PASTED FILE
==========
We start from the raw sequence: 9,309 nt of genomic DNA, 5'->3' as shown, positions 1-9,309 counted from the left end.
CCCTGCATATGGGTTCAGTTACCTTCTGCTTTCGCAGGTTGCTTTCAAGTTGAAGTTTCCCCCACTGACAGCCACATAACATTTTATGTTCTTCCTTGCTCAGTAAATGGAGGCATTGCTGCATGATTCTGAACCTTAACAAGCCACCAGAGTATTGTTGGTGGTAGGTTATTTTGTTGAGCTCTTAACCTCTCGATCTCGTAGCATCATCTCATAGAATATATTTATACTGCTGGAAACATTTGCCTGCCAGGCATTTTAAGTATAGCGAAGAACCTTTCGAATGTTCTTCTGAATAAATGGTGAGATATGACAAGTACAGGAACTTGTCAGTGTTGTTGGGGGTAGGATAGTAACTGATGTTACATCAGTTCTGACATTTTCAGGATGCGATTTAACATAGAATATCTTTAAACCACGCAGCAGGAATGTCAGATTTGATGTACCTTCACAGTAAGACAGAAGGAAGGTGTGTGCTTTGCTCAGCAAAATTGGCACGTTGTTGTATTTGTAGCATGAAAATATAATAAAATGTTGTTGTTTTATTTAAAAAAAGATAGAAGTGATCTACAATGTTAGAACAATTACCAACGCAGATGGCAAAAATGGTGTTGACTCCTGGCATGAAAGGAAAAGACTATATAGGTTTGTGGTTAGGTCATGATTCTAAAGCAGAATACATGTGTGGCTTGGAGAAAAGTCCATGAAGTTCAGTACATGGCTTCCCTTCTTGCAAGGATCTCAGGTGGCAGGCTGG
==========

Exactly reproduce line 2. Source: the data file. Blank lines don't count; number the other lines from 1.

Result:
CCCTGCATATGGGTTCAGTTACCTTCTGCTTTCGCAGGTTGCTTTCAAGTTGAAGTTTCCCCCACTGACAGCCACATAACATTTTATGTTCTTCCTTGCTCAGTAAATGGAGGCATTGCTGCATGATTCTGAACCTTAACAAGCCACCAGAGTATTGTTGGTGGTAGGTTATTTTGTTGAGCTCTTAACCTCTCGATCTCGTAGCATCATCTCATAGAATATATTTATACTGCTGGAAACATTTGCCTGCCAGGCATTTTAAGTATAGCGAAGAACCTTTCGAATGTTCTTCTGAATAAATGGTGAGATATGACAAGTACAGGAACTTGTCAGTGTTGTTGGGGGTAGGATAGTAACTGATGTTACATCAGTTCTGACATTTTCAGGATGCGATTTAACATAGAATATCTTTAAACCACGCAGCAGGAATGTCAGATTTGATGTACCTTCACAGTAAGACAGAAGGAAGGTGTGTGCTTTGCTCAGCAAAATTGGCACGTTGTTGTATTTGTAGCATGAAAATATAATAAAATGTTGTTGTTTTATTTAAAAAAAGATAGAAGTGATCTACAATGTTAGAACAATTACCAACGCAGATGGCAAAAATGGTGTTGACTCCTGGCATGAAAGGAAAAGACTATATAGGTTTGTGGTTAGGTCATGATTCTAAAGCAGAATACATGTGTGGCTTGGAGAAAAGTCCATGAAGTTCAGTACATGGCTTCCCTTCTTGCAAGGATCTCAGGTGGCAGGCTGG